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What are the 'most valuable' college majors?

Blair Shiff

A new study found graduates with degrees in the fields of science, technology, engineering and math typically earn a lot more and are less likely to be unemployed, according to Bankrate.

Bankrate analyzed majors with labor forces over 15,000 people and factored in how many people in each group received a graduate degree such as a master's or a doctorate.

The most valuable college majors include naval architecture marine and nuclear engineering and pharmaceutical sciences. The top 10 most valued college majors are:

  • Naval Architecture And Marine Engineering (Median income: $90,000; Unemployment rate: 1.6 percent, Percent with an advanced degree: 29 percent)
  • Nuclear Engineering (Median income: $98,100; Unemployment rate: 1.8 percent, Percent with an advanced degree: 56 percent)
  • Pharmacy Pharmaceutical Sciences And Administration (Median income: $100,000; Unemployment rate: 2.2 percent, Percent with an advanced degree: 58 percent)
  • Genetics (Median income: $85,000; Unemployment rate: 1.2 percent, Percent with an advanced degree: 76 percent)
  • Electrical Engineering (Median income: $99,000; Unemployment rate: 2.7 percent, Percent with an advanced degree: 46 percent)
  • Architectural Engineering (Median income: $74,000; Unemployment rate: 1.5 percent, Percent with an advanced degree: 29 percent)
  • Aerospace Engineering (Median income: $90,000; Unemployment rate: 2.3 percent, Percent with an advanced degree: 49 percent)
  • Computer Engineering (Median income: $92,000; Unemployment rate: 2.8 percent, Percent with an advanced degree: 40 percent)
  • Electrical Engineering Technology (Median income: $76,000; Unemployment rate: 1.8 percent, Percent with an advanced degree: 30 percent)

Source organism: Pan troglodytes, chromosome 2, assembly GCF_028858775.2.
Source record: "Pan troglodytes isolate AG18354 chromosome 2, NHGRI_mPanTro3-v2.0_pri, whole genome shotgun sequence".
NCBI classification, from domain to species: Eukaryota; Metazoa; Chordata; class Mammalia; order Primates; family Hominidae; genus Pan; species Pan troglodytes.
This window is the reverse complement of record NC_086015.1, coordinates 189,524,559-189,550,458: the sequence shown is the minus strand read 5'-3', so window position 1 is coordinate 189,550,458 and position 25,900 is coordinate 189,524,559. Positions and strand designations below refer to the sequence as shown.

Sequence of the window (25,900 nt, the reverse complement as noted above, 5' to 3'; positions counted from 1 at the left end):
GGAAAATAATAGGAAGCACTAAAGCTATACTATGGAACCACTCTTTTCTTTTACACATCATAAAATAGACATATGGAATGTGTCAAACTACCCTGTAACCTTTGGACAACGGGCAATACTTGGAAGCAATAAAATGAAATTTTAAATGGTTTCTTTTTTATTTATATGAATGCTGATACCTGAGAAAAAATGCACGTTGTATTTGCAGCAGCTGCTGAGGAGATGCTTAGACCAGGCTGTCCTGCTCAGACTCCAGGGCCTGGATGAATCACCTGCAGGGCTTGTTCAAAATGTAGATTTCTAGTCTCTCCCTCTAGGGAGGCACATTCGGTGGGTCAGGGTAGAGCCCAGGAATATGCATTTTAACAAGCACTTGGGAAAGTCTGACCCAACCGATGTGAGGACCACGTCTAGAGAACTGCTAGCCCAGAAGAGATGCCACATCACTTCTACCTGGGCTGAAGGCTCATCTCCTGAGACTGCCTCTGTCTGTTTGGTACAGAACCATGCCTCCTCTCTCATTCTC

• Materials Science (Median income: $90,000; Unemployment rate: 2 percent, Percent with an advanced degree: 66 percent)

The least valuable degrees in terms of making a living were drama and theater arts. The 10 least valued college majors are (in order of worse to worst):

  • Communication Technologies (Median income: $40,000; Unemployment rate: 4.9 percent, Percent with an advanced degree: 11 percent)
  • Cosmetology Services And Culinary Arts (Median income: $35,000; Unemployment rate: 3.3 percent, Percent with an advanced degree: 12 percent)
  • Mass Media (Median income: $40,000; Unemployment rate: 6 percent, Percent with an advanced degree: 16 percent)
  • Music (Median income: $36,000; Unemployment rate: 3.1 percent, Percent with an advanced degree: 42 percent)
  • Miscellaneous Fine Arts (Median income: $38,000; Unemployment rate: 5.7 percent, Percent with an advanced degree: 20 percent)
  • Film Video And Photographic Arts (Median income: $37,000; Unemployment rate: 6.5 percent, Percent with an advanced degree: 15 percent)
  • Fine Arts (Median income: $37,000; Unemployment rate: 4.8 percent, Percent with an advanced degree: 24 percent)
  • Linguistics And Comparative Language And Literature (Median income: $40,000; Unemployment rate: 3.9 percent, Percent with an advanced degree: 45 percent)
  • Composition And Rhetoric (Median income: $37,800; Unemployment rate: 4.4 percent, Percent with an advanced degree: 29 percent)
  • Visual And Performing Arts (Median income: $32,000; Unemployment rate: 4.1 percent, Percent with an advanced degree: 23 percent)
  • Drama And Theater Arts (Median income: $35,500; Unemployment rate: 5.2 percent, Percent with an advanced degree: 26 percent)

Despite these findings, Bankrate found earning a college degree does pay off in the long run. There are ways to cut down on your costs, though.

“Consider community college for the first couple of years before transferring to a university for the final years of the program,” Bankrate chief financial analyst Greg McBride, CFA, said. “Look for scholarships, grants and work-study programs — all of which could defray the out-of-pocket costs of a degree. And calibrate the cost of the school with your earning potential at the other end.”

According to the Federal Reserve, more than half of the people who attended college left with debt, with the average amount being around $20,000 to $25,000.

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